Union leaders voice opposition to effort to recall Mayor Quan
on December 19, 2011
Union members and labor leaders gathered at the Alameda County Labor Council office on Monday to voice their support for Oakland Mayor Jean Quan and their opposition to the effort to recall her.
Josie Camacho, the head of the labor council, which represents 120 unions in the county, said the recall effort would be a financial drain on the city and that its resources should be put towards creating more jobs. Camacho called the effort to recall Quan “outrageous” and “ridiculous” and “an extreme waste of resources for our city.”
“We don’t need this kind of disruption,” Camacho said, “and we need to stop it.”
On December 7, the Oakland city clerk certified a recall petition filed by Oakland Post photographer Gene Hazzard that allows his group to begin gathering the 19,811 signatures needed that must be submitted before May 14. That figure represents ten percent of Oakland’s registered voters. Volunteers from the Committee to Recall Jean Quan and Restore Oakland began canvassing Oakland neighborhoods and collecting signatures last week. A second recall petition was also filed with the city clerk shortly after by a group led by Greg Harland, who ran against Quan for mayor in 2010. That petition has yet to be certified, though.
Quan, who has been in office for less than a year, has received heavy criticism for her handling of the Occupy Oakland encampment in front of city hall. According to the text of the recall petition filed with the city clerk, the recall effort is because Quan has ignored the city’s “most pressing issue: public safety“ while also not doing enough to limit unemployment in the city and attract new development. “The management of these requisite elements requires a competent, adept civic leader with a vision of a vibrant, prosperous and safe Oakland,” the petition reads. “We have no confidence in her ability to lead, listen or collaborate.”
Camacho said the recall effort isn’t supported by any unions in the county, and the labor council has been reaching out to community groups like the Block by Block Neighborhood Organization and local businesses who also oppose it. Camacho said while the labor council “committed to fighting this recall in any way (it) can,” it was up to individual union organizations to decide on the best way to do that.
Camacho was joined on a panel at the labor council office that included International Brotherhood Of Electrical Workers Local Union 595, the International Union of Painters and Allied Trades District Council 16, the International Federation of Professional and Technical Engineers, the Sailors Union of the Pacific and UNITE HERE 2850, which represents hotel and food service workers. Union members were also in the audience, some wearing official clothing, like windbreakers bearing the logo of the International Longshore and Warehouse Union.
The recall effort is “detrimental to working people” said Jazy Bonilla, a painter representing the painters’ council. “We need to unite, we need to create jobs and move ahead,” Bonilla said. “Not create factional political battles when we need [work] hours for the people of Alameda County.”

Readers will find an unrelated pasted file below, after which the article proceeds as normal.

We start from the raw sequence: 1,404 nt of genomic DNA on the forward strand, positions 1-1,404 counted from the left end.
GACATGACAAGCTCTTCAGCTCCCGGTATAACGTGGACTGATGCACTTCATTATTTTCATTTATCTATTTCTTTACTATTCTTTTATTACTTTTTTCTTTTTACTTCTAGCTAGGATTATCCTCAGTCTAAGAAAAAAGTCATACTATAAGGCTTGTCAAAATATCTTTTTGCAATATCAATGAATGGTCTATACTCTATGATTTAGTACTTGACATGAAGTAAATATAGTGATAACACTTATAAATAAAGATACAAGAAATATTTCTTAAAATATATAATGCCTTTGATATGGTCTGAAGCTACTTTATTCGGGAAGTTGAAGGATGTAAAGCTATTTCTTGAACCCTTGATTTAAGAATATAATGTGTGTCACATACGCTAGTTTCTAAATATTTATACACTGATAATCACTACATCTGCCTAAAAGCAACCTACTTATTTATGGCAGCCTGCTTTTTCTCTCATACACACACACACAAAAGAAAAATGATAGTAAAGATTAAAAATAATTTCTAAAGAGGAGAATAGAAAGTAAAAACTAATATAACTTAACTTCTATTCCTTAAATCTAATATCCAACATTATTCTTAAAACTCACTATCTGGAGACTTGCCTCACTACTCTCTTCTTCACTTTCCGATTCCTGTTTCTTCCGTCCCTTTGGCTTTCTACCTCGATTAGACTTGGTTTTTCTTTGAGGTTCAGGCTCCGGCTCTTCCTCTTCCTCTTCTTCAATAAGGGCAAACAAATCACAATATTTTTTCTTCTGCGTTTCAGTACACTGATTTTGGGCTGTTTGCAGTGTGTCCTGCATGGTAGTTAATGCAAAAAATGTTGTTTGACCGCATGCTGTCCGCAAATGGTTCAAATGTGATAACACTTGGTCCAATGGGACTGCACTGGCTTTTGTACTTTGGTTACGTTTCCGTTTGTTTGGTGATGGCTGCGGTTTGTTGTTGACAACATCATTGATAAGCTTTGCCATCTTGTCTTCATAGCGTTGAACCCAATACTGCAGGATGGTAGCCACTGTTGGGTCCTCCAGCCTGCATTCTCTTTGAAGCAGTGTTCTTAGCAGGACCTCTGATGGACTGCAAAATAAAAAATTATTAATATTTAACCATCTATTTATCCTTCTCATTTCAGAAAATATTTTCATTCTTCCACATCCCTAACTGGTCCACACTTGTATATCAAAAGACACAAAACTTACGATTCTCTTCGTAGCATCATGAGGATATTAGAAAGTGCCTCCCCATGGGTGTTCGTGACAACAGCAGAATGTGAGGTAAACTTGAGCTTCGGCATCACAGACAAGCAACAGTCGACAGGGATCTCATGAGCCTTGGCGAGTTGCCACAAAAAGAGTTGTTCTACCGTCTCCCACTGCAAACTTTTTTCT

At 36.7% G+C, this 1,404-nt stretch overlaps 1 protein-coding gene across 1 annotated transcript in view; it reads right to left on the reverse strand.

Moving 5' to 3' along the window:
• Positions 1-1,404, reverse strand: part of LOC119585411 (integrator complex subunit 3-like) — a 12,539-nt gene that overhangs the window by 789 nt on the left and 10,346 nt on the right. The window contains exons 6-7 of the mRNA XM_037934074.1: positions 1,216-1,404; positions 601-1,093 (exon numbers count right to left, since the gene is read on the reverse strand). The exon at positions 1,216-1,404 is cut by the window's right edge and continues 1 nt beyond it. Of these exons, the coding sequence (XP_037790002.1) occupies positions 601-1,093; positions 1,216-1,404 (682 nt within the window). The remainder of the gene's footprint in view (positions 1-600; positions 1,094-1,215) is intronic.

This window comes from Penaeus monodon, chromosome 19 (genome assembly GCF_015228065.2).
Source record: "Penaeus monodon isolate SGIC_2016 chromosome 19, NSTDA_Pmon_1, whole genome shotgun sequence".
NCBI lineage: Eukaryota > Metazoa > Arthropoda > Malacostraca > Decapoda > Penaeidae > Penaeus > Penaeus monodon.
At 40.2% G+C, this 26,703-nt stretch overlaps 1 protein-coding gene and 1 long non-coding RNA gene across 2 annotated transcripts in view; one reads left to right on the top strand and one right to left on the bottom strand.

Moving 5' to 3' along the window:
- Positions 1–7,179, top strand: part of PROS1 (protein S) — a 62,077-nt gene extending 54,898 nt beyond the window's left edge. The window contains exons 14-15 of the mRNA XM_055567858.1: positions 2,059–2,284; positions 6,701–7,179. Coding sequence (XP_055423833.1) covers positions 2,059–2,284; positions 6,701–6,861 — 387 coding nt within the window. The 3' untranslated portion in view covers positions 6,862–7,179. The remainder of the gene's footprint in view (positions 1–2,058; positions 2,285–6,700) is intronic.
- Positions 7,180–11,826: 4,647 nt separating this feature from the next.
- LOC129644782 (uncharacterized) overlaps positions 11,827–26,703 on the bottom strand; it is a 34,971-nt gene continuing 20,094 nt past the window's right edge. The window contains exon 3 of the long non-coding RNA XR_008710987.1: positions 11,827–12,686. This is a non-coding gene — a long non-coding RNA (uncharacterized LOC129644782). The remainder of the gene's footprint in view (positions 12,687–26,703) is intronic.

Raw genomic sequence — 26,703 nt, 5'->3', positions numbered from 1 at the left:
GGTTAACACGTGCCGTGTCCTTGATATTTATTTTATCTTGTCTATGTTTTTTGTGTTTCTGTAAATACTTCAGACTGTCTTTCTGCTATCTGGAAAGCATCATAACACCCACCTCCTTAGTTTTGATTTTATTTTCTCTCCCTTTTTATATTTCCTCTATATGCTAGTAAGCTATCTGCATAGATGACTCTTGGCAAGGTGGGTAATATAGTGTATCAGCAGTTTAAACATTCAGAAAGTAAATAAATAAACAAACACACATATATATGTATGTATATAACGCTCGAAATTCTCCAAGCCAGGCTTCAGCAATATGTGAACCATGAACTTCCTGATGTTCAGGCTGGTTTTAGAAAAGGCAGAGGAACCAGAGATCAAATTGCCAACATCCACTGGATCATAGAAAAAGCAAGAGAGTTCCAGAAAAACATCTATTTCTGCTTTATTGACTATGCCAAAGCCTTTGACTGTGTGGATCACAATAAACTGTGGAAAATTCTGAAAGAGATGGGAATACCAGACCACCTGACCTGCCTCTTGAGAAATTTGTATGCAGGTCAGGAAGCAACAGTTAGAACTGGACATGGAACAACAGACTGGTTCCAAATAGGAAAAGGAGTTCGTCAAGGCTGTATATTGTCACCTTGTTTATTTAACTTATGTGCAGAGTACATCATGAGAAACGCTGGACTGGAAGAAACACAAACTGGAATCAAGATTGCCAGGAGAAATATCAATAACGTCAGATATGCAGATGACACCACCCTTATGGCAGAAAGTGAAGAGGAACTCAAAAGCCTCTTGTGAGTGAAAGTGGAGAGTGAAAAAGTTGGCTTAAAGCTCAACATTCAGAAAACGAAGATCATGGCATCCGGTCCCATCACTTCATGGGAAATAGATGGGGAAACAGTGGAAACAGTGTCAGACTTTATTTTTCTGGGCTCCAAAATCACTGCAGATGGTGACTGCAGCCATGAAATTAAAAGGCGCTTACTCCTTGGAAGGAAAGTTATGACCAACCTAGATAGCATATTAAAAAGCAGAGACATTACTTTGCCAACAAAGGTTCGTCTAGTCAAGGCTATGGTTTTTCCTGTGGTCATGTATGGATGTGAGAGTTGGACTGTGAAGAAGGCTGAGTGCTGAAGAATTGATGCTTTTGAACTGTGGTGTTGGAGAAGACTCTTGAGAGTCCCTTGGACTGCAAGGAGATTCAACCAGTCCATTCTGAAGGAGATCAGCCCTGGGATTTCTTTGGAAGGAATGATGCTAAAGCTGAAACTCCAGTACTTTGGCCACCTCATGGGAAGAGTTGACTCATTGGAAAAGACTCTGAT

Quan’s spokesperson, Susan Piper, said in a phone interview the mayor was pleased that the labor council agreed with her position that the recall effort is “divisive.” Piper said Quan has been focused on bringing jobs to Oakland and reduce crime. “I think they realize it’s only been 11 months, and this work takes time,” Piper said.
Some believe the mayor has had more than enough time. Charles Pine, the spokesman for the Recall and Restore group, which supports Hazzard’s petition, said the reason for the campaign is because Quan has “led this city into one disaster after another,” mentioning the resignation of popular Chief of Police Anthony Batts, cuts in basic services, the failed parcel tax measure she championed, and her handling of Occupy Oakland. “The thought of three more years of this is just not acceptable for Oakland,” Pine said.
Many of those present at the labor council offices disagreed. Tom Manley, an account clerk with city for nearly 30 years and a member of the International Federation of Professional and Technical Engineers, was in the audience, wearing a jean shirt that featured the stitched IFPTU insignia on one side and a “Jean Quan for Mayor 2010” button pinned to the other side.
Manley said he supports Quan because in his three decades living in Oakland, he has never seen a mayor so visible in the community and so willing to meet with residents at neighborhood meetings, cleanups and gatherings. “I don’t remember any other mayor doing so much in trying to find out from the community, not telling the community, what they would like to see in their neighborhoods,” Manley said. “This is a person that is pro-community, and that takes my heart.”
Oakland North welcomes comments from our readers, but we ask users to keep all discussion civil and on-topic. Comments post automatically without review from our staff, but we reserve the right to delete material that is libelous, a personal attack, or spam. We request that commenters consistently use the same login name. Comments from the same user posted under multiple aliases may be deleted. Oakland North assumes no liability for comments posted to the site and no endorsement is implied; commenters are solely responsible for their own content.
Oakland North is an online news service produced by students at the UC Berkeley Graduate School of Journalism and covering Oakland, California. Our goals are to improve local coverage, innovate with digital media, and listen to you–about the issues that concern you and the reporting you’d like to see in your community. Please send news tips to: firstname.lastname@example.org.